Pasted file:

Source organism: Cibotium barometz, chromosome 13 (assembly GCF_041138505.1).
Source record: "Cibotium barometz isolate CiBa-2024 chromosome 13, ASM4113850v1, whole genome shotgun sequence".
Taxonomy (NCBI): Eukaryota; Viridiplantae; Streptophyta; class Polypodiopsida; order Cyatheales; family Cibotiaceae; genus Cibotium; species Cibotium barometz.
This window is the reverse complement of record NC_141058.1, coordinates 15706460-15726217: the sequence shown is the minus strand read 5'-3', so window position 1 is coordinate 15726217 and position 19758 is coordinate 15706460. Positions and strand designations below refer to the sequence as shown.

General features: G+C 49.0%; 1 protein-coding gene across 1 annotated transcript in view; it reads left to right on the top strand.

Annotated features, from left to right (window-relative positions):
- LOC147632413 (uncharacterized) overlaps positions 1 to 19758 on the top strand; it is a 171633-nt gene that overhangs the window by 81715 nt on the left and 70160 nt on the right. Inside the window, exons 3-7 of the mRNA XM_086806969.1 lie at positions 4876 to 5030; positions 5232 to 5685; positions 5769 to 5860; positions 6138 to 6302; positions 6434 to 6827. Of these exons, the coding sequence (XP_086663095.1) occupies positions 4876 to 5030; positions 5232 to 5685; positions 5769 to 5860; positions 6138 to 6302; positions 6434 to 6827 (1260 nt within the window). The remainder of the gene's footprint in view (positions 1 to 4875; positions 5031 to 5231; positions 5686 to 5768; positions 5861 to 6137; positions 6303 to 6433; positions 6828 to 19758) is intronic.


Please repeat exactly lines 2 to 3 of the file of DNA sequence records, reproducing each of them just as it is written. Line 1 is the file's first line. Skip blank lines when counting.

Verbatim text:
Source record: "Cibotium barometz isolate CiBa-2024 chromosome 13, ASM4113850v1, whole genome shotgun sequence".
Taxonomy (NCBI): Eukaryota; Viridiplantae; Streptophyta; class Polypodiopsida; order Cyatheales; family Cibotiaceae; genus Cibotium; species Cibotium barometz.